For two centuries, Christian have enjoyed majority status in America. I guess that qualifies America as something of a Christian nation.
It’s pretty great being in the majority. When you want something done, you have people on your side to make it happen. And Christians have gotten their way on a lot of things in America. That’s not bad in itself. It’s just how society works. Majority rules.
But if you’re like me and you enjoy being the majority, the future should look a little scary. The statistics on Christianity in America aren’t going anywhere but down. It’s possible that at some point, Christians will be the minority in America.
All this time, Christians have had control. And we haven’t always been completely fair or loving really all that “Christian” while we’ve been in charge.
And it makes me wonder…how will Christians expect to be treated in America, when we are the minority?
It’s Good to Be the King
I loved being a big brother.
Being a big brother means having a lot of control. Who’s always left in charge when Mom and Dad are away?
Who can cause bodily harm to little brothers, and then pay them off for their silence?
It’s good to be the king, when it comes to the brotherly pecking order.
But my parents warned me. One day my “little” brother would not be so little, and I might find that he won’t be so generous to me when he is in a position of control.
For two-hundred years, Christians have been America’s “big brother.” We’ve got a lot of little brothers and sisters. They are scrappy little minority groups, who depend on the benevolent majority to look out for their welfare. But like real little brothers and sisters, it looks like we’ve got a lot of little siblings that are growing up…and they might even grow up to be bigger and stronger than us.
Let’s Put It To a Vote
History shows that just because Christians are put in charge, it doesn’t mean the result is a “Christian” nation. For over a thousand years, Europe fought the same wars, and had the same power struggles, just with a new “Christian” label.
History also shows that just because Christians are put in charge, it doesn’t mean they have the best ideas about how to run a society. Prohibition, anyone?
And history shows that Christians can rarely agree with one another about how to run a society. Heck, Christians came to America for religious freedom…and then immediately started putting each other on trial for heresy. Yay, freedom!
But here we are, often trying to maintain a Christian society, trying to keep America from “going to hell” by any means necessary. If that means voting on the rights of minority groups, so be it. Even though, at no other point in American history have the rights of minorities been put up for a vote by the majority. Emancipation, suffrage, civil rights: none of them determined by a vote of the majority. All of them determined by the will of the government. How far would women’s suffrage have gotten if it was put up to a vote among men? So how exactly does it make sense for the majority to be voting on the marriage rights of the few?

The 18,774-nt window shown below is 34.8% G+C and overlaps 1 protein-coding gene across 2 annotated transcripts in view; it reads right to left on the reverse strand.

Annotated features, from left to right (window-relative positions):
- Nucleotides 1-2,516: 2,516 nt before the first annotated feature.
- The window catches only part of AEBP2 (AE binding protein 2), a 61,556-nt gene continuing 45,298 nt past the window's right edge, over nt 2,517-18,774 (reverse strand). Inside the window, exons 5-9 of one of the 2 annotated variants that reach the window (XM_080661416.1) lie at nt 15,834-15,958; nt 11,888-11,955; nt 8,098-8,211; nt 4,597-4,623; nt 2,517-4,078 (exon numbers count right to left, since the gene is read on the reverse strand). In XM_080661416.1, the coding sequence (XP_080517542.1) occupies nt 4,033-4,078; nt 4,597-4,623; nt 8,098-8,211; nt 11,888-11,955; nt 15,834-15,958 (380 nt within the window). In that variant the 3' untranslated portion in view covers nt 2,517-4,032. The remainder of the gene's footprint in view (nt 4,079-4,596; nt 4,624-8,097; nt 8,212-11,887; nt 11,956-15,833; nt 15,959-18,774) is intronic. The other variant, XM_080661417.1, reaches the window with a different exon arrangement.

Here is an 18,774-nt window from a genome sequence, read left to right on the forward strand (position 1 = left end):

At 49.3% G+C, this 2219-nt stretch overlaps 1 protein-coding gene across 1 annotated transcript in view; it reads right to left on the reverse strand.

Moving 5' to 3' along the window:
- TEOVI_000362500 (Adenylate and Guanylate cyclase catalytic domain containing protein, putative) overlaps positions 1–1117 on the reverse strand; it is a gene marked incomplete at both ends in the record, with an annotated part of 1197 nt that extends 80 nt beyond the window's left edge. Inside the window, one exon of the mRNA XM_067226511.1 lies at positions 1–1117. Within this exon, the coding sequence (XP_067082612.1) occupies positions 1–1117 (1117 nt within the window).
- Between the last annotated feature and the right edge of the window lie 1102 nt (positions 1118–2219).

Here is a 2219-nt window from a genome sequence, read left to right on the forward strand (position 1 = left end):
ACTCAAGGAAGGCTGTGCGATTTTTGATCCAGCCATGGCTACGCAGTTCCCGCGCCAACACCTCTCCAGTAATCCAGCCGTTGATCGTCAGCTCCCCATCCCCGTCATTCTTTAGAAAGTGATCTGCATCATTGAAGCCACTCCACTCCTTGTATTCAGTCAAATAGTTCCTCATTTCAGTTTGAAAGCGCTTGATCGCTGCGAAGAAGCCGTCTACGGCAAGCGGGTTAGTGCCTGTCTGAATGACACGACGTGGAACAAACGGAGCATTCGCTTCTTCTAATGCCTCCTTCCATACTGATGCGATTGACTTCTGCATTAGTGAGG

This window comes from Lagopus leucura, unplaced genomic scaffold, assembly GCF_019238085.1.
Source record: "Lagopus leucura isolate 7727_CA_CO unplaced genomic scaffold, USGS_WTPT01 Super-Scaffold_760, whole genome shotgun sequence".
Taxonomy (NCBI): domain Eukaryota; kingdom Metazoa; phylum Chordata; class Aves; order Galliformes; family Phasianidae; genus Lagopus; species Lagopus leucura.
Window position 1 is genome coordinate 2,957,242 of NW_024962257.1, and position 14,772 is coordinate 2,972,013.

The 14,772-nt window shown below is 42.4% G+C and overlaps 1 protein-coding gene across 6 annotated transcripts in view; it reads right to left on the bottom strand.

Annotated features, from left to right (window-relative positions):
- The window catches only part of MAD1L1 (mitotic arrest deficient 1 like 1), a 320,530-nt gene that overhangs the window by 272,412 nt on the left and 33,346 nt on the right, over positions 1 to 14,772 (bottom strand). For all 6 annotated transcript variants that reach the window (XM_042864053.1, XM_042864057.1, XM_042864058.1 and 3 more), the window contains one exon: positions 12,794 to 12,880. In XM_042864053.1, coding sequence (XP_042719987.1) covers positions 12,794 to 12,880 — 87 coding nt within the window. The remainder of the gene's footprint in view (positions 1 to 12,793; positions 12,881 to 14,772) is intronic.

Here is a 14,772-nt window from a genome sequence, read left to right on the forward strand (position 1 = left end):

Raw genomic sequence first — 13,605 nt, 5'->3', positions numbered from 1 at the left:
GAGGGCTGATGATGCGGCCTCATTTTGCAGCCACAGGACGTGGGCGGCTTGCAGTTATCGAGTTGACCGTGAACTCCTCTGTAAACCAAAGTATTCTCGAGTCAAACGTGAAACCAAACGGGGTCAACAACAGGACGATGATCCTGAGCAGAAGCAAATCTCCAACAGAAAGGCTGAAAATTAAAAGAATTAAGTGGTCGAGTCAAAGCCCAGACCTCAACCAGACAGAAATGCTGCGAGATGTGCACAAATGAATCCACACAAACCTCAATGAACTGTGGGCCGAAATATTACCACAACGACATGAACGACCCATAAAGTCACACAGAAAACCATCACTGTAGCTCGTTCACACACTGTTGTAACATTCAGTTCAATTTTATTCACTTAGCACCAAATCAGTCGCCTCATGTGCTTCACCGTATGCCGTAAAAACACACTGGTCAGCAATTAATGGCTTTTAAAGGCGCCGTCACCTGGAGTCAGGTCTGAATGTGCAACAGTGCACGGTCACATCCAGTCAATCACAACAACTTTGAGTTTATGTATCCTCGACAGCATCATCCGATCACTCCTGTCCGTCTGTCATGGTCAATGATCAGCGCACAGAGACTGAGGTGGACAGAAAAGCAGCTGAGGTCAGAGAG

Compassion or Coercion
Christians, we have to ask ourselves if we, as a majority group, have treated others as we would have them treat us.
We have minority groups that think we ignore them, or don’t respect them, or even hate them. And for the most part, they are probably right.
So if the shoe was on the other foot, how should we expect to be treated? How mad will we be when we are ignored, disrespected, and hated, and we have no recourse? Would we want the non-Christian majority voting on our rights?
When we are a minority, it will be a blessed victory in the eyes of a lot of people. They will say they have escaped the thumb of a narrow-minded, bigoted tyrant.
If we want to preserve America for our children and grandchildren, we have to create a society where Christians will actually be missed when we are gone. People should reminisce about all the good Christians did, rather than the fights we fought.
And that means leading with compassion, not coercion, while we’re still in charge.
What do you think? How could Christians expect to be treated if we were suddenly a minority group? Do you think that’s where we are headed?